When you set up Google Analytics, its most basic default metric is the pageview. The pageview is what drives your Content reports and is what people look at when they want to answer questions like “what articles on my website are most popular”. And therein lies the mismatch.
A pageview just means that a user has loaded a page.
Does it mean they found the page useful? No.
Does it mean they read anything on the page? No.
Pageviews are a great metric of seeing what pages on your website get the most traffic but not the most attention. For this you’ll need to do some custom tracking.
There are lots of ways to do this but we like the ‘engaged pageview’, now made super easy with Google Tag Manager (GTM) trigger groups.
An engaged pageview is triggered if the user scrolled at least 50% of the page AND stayed for at least 30 seconds. This is not a perfect metric by any means (and you might need to adjust those numbers for your industry/vertical), but it’s a much better proxy for them reading the content than the pageview.
Here’s how to do it.
Step 1 – In Google Analytics create a new custom metric called Engaged Pageview with the scope of Hit
Here’s how the table should look if you have no other custom metrics:
Note the index, in this case, 1.
Step 2 – in Google Tag Manager, create a new variable of type constant and put the index from the above table.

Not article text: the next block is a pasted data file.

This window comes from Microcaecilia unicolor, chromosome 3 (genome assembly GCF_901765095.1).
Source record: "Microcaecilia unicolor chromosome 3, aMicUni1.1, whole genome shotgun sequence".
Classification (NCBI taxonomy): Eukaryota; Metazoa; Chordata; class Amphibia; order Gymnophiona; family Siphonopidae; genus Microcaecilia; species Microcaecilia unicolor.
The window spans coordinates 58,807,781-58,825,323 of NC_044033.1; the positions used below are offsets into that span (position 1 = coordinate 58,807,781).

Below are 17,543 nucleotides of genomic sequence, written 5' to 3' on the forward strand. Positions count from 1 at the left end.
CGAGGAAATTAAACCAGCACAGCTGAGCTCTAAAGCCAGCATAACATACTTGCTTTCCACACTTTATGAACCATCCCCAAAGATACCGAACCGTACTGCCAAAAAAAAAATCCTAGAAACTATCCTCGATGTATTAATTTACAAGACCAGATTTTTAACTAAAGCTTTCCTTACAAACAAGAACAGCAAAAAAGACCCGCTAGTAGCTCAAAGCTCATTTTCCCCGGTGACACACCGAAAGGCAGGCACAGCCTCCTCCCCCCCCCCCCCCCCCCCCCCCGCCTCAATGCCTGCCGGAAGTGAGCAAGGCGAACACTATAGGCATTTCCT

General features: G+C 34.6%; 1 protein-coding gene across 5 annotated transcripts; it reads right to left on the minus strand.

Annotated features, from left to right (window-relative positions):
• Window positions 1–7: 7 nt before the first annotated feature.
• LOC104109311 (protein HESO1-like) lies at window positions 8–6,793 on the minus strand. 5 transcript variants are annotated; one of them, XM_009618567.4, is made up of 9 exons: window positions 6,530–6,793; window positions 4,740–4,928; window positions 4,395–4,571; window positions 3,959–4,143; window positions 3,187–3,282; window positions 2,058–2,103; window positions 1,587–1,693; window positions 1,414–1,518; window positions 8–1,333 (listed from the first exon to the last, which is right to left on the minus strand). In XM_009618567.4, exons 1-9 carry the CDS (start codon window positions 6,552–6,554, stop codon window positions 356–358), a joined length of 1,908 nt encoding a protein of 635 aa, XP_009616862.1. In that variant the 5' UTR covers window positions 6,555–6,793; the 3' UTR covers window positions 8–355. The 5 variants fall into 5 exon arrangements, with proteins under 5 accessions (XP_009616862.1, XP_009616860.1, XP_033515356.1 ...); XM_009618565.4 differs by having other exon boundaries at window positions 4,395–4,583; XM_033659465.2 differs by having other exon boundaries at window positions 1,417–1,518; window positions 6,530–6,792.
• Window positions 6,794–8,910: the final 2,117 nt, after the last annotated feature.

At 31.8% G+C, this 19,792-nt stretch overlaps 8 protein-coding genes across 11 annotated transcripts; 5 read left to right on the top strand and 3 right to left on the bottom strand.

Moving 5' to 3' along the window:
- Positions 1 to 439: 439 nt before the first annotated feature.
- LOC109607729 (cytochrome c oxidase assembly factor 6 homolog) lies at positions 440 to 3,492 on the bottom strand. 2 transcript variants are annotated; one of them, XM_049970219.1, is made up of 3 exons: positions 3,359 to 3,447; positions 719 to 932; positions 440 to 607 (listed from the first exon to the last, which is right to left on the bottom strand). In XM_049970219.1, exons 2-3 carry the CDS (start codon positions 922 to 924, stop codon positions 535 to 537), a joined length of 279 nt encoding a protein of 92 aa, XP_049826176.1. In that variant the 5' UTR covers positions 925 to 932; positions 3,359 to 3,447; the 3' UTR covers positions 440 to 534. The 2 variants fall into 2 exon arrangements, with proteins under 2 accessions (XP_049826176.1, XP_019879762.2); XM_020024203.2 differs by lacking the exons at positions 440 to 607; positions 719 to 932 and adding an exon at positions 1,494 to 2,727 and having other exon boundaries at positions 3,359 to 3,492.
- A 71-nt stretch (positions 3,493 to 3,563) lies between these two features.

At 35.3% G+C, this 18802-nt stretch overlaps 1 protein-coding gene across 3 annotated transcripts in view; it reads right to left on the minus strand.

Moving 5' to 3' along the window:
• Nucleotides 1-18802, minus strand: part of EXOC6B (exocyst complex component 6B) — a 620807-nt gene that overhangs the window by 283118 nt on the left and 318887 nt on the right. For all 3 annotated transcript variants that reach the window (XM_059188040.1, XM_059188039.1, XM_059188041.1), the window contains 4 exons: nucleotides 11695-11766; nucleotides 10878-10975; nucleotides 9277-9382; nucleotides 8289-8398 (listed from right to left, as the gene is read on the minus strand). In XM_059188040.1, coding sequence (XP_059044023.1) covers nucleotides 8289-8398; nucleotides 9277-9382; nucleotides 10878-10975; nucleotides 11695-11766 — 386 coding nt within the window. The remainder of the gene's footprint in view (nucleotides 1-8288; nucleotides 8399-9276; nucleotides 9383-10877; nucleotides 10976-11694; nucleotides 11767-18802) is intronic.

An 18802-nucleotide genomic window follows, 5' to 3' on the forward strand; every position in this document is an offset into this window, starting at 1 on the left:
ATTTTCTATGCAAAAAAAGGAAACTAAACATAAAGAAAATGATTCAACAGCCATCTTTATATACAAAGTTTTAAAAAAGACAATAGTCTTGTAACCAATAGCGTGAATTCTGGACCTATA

This is to easily keep track of what dimension/metric you’re referring to, if the list grows having actual numbers in your tags will get unmanaged.
Step 3 – Create a timer trigger executing once after 30 seconds.
Note that there’s an extra condition you have to specify, if you want to measure engaged pageviews on all pages just set it to something super-generic that all pages on your website will pass.
Step 4 – create the scroll trigger
Step 5 – this is the new-ish feature: create a trigger group that combines both of the above triggers into one.
Make sure to have All Conditions set so it only fires when both the scroll AND the timer events fire on the page. If you set it to Any Conditions then it will count an engaged pageview when someone scrolls 50% OR stays 30 seconds which isn’t what you’d want.
Step 6 – create a Google Analytics tag that sends an event:
- The event action value doesn’t matter, you can just say something simple like “Fired”.
- If you don’t want this metric to affect the website’s bounce rate you should make it a non-interaction hit as we have in the screenshot. (
- Whether you want to affect bounce rate or even use it is a thorny topic we’ll have to save for another article.
- Make sure to always use a Google Analytics settings variable for all tags fired. But for this one you’ll want to override it by sending that custom metric called engaged pageview. The number 1 just tells Google to add 1 to the engaged pageviews metric count (and not say 2).
- The trigger is the trigger group you just created.
Step 7 – in Google Data Studio, define a custom field that’s the engagement rate:
You can also define this calculated metric in Google Analytics but Google Data Studio gives you a lot more visualisation options. Define this field as a percentage value.
Step 8 – create a table:
Here we’re showing pageviews (to show the most popular pages first) as well as the engagement rate.
Step 9 – now you have a list of pages with their engagement rate so you can easily spot the website average and which pages overperform/underperform.
This is just the start of the journey since you may need to perform more analysis to find out why something is over/underperforming, but this will very easily show which pages are probably being read and which ones are just being skimmed.